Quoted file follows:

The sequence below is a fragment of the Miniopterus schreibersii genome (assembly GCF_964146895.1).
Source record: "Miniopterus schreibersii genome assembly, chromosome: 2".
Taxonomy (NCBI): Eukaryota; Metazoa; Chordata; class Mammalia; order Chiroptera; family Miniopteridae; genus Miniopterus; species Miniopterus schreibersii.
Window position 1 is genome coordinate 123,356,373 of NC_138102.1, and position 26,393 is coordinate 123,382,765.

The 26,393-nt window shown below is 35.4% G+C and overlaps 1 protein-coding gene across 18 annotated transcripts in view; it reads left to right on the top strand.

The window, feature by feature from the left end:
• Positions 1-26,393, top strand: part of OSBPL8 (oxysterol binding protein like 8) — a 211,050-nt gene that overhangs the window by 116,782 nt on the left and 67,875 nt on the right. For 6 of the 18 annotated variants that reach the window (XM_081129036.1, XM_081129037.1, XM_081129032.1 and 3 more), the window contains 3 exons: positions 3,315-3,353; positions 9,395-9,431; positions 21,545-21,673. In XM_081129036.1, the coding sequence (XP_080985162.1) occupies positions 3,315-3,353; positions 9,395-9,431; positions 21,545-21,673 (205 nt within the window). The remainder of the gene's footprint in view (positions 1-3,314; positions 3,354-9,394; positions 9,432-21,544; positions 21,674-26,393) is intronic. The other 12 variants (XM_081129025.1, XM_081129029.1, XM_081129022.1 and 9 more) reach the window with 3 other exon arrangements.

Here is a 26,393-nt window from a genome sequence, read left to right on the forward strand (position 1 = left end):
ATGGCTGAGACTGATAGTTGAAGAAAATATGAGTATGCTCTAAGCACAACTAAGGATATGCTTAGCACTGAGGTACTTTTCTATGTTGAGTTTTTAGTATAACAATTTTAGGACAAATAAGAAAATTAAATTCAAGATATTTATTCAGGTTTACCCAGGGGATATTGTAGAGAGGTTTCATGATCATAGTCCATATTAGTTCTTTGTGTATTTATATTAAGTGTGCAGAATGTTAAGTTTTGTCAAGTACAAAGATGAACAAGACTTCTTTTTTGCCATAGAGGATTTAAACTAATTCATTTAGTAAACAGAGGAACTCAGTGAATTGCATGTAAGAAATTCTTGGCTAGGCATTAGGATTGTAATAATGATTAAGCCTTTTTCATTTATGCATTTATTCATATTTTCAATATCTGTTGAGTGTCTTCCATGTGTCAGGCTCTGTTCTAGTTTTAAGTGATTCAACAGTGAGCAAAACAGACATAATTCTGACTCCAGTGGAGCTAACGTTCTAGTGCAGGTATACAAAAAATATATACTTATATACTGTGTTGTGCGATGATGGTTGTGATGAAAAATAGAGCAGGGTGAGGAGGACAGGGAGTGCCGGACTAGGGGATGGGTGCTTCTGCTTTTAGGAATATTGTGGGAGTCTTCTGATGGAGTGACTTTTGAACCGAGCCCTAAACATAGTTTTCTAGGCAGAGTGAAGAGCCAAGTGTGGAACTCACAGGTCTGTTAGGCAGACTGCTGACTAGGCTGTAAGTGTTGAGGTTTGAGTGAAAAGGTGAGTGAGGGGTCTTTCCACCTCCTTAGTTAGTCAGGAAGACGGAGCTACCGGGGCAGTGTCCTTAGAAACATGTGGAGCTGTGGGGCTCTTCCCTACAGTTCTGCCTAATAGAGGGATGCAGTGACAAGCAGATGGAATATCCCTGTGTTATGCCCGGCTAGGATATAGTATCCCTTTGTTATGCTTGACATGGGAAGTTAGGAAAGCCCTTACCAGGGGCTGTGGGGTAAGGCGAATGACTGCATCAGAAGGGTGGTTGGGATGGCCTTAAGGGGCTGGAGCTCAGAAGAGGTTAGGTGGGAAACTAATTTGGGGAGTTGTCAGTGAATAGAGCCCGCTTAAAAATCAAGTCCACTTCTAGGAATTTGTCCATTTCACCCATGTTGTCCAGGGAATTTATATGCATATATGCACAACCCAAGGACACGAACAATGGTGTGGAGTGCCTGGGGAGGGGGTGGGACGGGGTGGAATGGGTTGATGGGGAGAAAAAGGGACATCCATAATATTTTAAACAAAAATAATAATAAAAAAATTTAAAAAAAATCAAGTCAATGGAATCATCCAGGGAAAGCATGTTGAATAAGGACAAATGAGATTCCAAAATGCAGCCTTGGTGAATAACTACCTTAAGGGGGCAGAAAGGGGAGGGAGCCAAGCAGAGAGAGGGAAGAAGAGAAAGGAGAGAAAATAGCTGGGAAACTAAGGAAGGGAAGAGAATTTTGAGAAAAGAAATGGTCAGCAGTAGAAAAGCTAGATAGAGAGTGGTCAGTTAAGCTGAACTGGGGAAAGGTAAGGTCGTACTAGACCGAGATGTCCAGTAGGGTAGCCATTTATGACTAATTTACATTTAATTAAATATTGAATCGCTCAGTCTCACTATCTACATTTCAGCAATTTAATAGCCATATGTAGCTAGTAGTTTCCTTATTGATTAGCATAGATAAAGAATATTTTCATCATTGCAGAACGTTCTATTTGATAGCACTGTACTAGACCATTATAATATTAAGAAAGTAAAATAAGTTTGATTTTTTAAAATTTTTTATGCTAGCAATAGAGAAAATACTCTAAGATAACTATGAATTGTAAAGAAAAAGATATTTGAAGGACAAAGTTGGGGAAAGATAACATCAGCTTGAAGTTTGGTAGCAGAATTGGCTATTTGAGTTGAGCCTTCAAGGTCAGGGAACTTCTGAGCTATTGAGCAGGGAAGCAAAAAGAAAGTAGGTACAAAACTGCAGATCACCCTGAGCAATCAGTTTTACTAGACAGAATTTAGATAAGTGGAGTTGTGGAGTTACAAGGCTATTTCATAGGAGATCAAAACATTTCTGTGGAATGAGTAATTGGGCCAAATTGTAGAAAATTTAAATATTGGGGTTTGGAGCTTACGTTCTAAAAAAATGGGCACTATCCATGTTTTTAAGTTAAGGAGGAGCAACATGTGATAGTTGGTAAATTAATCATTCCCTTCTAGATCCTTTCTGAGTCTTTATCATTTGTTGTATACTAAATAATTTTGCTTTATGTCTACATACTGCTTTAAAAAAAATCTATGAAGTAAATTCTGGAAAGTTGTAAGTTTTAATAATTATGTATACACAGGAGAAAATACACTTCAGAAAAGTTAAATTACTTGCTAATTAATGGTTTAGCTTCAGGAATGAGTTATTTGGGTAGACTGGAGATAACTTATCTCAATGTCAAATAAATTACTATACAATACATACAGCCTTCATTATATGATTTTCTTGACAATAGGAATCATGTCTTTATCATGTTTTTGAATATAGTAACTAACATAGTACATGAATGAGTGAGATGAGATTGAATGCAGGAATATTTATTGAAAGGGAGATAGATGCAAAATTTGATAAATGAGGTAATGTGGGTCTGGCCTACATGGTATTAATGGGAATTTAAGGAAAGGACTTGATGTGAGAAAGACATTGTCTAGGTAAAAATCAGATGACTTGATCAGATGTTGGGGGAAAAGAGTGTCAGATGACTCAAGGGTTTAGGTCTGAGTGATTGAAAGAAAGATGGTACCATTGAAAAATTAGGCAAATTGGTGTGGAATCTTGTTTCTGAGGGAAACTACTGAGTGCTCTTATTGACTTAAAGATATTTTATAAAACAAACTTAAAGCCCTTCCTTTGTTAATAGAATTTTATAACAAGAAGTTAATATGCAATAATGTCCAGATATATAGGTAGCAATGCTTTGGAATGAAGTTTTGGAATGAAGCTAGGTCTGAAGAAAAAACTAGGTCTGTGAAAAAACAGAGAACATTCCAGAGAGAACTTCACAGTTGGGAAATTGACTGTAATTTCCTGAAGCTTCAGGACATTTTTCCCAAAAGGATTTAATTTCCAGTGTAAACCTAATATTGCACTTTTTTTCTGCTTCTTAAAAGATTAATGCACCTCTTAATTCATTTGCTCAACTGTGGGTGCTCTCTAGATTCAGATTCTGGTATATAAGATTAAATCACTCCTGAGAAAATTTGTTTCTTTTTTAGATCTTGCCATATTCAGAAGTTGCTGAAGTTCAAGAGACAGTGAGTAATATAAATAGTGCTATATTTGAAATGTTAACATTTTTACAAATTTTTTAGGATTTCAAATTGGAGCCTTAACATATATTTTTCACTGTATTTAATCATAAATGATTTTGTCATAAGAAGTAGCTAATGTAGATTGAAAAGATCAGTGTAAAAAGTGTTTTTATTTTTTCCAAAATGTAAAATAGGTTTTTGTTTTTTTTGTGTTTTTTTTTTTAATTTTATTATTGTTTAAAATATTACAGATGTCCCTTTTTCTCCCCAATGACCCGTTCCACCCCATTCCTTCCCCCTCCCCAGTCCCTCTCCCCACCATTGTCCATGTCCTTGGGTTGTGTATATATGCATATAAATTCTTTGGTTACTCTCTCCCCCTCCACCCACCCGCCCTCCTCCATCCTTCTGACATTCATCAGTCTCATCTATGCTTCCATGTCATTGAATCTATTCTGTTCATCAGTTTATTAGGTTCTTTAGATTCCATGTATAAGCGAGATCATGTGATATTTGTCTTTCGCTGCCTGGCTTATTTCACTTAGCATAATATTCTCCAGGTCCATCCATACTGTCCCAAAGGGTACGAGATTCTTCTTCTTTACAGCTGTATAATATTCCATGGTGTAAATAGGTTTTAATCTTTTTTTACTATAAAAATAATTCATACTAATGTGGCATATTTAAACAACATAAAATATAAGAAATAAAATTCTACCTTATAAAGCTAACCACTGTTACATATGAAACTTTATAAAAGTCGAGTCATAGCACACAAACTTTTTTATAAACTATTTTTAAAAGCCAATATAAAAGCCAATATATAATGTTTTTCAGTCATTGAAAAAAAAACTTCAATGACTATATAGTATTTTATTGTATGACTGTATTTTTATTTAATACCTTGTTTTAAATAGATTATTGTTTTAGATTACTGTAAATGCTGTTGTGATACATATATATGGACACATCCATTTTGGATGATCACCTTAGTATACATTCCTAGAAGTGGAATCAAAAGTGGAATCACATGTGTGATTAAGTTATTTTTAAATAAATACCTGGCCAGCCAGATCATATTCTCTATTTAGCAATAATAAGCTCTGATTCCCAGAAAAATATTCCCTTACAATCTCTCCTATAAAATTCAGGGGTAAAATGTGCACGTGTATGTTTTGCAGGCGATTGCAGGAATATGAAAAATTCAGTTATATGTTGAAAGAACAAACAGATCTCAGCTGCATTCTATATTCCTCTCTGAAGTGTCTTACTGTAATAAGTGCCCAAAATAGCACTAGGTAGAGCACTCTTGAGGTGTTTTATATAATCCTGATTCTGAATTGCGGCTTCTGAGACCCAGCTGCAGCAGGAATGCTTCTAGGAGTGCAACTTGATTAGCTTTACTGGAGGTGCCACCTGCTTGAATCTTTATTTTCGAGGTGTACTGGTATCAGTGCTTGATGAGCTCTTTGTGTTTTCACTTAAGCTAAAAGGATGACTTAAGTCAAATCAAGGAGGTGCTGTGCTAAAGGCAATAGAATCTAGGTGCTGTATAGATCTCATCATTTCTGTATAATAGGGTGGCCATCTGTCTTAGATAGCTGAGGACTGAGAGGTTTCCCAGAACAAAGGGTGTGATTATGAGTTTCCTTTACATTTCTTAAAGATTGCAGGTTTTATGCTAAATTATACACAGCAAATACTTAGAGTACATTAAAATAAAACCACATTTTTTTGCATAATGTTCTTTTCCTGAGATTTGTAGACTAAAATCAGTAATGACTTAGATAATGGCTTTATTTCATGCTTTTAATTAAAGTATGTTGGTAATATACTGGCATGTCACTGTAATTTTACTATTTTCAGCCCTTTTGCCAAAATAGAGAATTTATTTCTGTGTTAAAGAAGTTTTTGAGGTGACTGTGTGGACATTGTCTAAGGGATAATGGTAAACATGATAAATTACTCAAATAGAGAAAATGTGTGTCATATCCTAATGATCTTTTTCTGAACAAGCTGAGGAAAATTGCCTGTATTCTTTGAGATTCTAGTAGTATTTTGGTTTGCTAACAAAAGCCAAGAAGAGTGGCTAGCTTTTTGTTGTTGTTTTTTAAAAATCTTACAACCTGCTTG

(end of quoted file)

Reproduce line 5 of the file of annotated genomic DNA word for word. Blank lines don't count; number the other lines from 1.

The 26,393-nt window shown below is 35.4% G+C and overlaps 1 protein-coding gene across 18 annotated transcripts in view; it reads left to right on the top strand.